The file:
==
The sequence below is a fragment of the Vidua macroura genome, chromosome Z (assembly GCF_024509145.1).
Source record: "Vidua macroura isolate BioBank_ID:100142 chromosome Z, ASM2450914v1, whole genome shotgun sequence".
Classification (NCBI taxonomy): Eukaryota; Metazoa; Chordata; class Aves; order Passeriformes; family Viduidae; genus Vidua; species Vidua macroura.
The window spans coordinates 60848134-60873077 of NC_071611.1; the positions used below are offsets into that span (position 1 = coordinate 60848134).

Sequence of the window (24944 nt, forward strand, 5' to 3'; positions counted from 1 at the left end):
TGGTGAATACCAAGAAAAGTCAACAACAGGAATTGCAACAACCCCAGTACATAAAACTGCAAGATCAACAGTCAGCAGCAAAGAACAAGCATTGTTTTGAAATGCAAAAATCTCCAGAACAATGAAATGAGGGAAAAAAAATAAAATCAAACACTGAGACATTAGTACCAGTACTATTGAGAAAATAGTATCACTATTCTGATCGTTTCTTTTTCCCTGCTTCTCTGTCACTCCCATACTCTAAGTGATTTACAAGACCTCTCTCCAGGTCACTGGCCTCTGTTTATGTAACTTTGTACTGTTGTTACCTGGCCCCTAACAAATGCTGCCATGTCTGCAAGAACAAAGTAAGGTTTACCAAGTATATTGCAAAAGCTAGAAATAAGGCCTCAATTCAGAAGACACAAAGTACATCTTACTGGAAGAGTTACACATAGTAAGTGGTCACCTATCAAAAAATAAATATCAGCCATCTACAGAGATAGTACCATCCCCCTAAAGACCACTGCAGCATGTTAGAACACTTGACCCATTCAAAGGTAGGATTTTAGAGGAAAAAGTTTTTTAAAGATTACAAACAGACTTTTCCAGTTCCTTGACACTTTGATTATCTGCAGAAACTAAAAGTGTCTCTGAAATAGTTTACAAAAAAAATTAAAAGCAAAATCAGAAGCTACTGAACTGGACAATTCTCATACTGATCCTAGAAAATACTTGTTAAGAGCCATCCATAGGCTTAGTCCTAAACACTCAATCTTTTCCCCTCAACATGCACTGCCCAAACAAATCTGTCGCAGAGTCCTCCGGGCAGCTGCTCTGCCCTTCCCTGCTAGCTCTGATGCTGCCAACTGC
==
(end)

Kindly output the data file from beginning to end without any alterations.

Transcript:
The sequence below is a fragment of the Vidua macroura genome, chromosome Z (assembly GCF_024509145.1).
Source record: "Vidua macroura isolate BioBank_ID:100142 chromosome Z, ASM2450914v1, whole genome shotgun sequence".
Classification (NCBI taxonomy): Eukaryota; Metazoa; Chordata; class Aves; order Passeriformes; family Viduidae; genus Vidua; species Vidua macroura.
The window spans coordinates 60848134-60873077 of NC_071611.1; the positions used below are offsets into that span (position 1 = coordinate 60848134).

Sequence of the window (24944 nt, forward strand, 5' to 3'; positions counted from 1 at the left end):
TGGTGAATACCAAGAAAAGTCAACAACAGGAATTGCAACAACCCCAGTACATAAAACTGCAAGATCAACAGTCAGCAGCAAAGAACAAGCATTGTTTTGAAATGCAAAAATCTCCAGAACAATGAAATGAGGGAAAAAAAATAAAATCAAACACTGAGACATTAGTACCAGTACTATTGAGAAAATAGTATCACTATTCTGATCGTTTCTTTTTCCCTGCTTCTCTGTCACTCCCATACTCTAAGTGATTTACAAGACCTCTCTCCAGGTCACTGGCCTCTGTTTATGTAACTTTGTACTGTTGTTACCTGGCCCCTAACAAATGCTGCCATGTCTGCAAGAACAAAGTAAGGTTTACCAAGTATATTGCAAAAGCTAGAAATAAGGCCTCAATTCAGAAGACACAAAGTACATCTTACTGGAAGAGTTACACATAGTAAGTGGTCACCTATCAAAAAATAAATATCAGCCATCTACAGAGATAGTACCATCCCCCTAAAGACCACTGCAGCATGTTAGAACACTTGACCCATTCAAAGGTAGGATTTTAGAGGAAAAAGTTTTTTAAAGATTACAAACAGACTTTTCCAGTTCCTTGACACTTTGATTATCTGCAGAAACTAAAAGTGTCTCTGAAATAGTTTACAAAAAAAATTAAAAGCAAAATCAGAAGCTACTGAACTGGACAATTCTCATACTGATCCTAGAAAATACTTGTTAAGAGCCATCCATAGGCTTAGTCCTAAACACTCAATCTTTTCCCCTCAACATGCACTGCCCAAACAAATCTGTCGCAGAGTCCTCCGGGCAGCTGCTCTGCCCTTCCCTGCTAGCTCTGATGCTGCCAACTGC